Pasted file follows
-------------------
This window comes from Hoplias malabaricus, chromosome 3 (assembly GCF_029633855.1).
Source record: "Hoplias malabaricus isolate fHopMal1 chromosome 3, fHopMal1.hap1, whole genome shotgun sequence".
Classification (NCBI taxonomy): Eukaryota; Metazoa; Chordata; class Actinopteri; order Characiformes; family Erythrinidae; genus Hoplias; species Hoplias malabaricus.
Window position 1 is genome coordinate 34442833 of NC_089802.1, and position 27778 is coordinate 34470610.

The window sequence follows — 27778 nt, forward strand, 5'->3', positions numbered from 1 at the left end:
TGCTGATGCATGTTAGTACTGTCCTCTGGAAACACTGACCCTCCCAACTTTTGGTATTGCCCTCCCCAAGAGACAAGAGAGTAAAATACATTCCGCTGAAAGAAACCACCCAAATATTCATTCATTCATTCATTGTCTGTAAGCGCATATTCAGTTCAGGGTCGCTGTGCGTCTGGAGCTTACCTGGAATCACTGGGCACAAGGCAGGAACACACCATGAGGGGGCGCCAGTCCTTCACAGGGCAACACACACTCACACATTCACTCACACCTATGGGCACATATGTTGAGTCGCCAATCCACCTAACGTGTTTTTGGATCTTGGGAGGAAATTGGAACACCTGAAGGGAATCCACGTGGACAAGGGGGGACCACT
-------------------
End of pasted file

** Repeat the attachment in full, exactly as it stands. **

This window comes from Hoplias malabaricus, chromosome 3 (assembly GCF_029633855.1).
Source record: "Hoplias malabaricus isolate fHopMal1 chromosome 3, fHopMal1.hap1, whole genome shotgun sequence".
Classification (NCBI taxonomy): Eukaryota; Metazoa; Chordata; class Actinopteri; order Characiformes; family Erythrinidae; genus Hoplias; species Hoplias malabaricus.
Window position 1 is genome coordinate 34442833 of NC_089802.1, and position 27778 is coordinate 34470610.

The window sequence follows — 27778 nt, forward strand, 5'->3', positions numbered from 1 at the left end:
TGCTGATGCATGTTAGTACTGTCCTCTGGAAACACTGACCCTCCCAACTTTTGGTATTGCCCTCCCCAAGAGACAAGAGAGTAAAATACATTCCGCTGAAAGAAACCACCCAAATATTCATTCATTCATTCATTGTCTGTAAGCGCATATTCAGTTCAGGGTCGCTGTGCGTCTGGAGCTTACCTGGAATCACTGGGCACAAGGCAGGAACACACCATGAGGGGGCGCCAGTCCTTCACAGGGCAACACACACTCACACATTCACTCACACCTATGGGCACATATGTTGAGTCGCCAATCCACCTAACGTGTTTTTGGATCTTGGGAGGAAATTGGAACACCTGAAGGGAATCCACGTGGACAAGGGGGGACCACT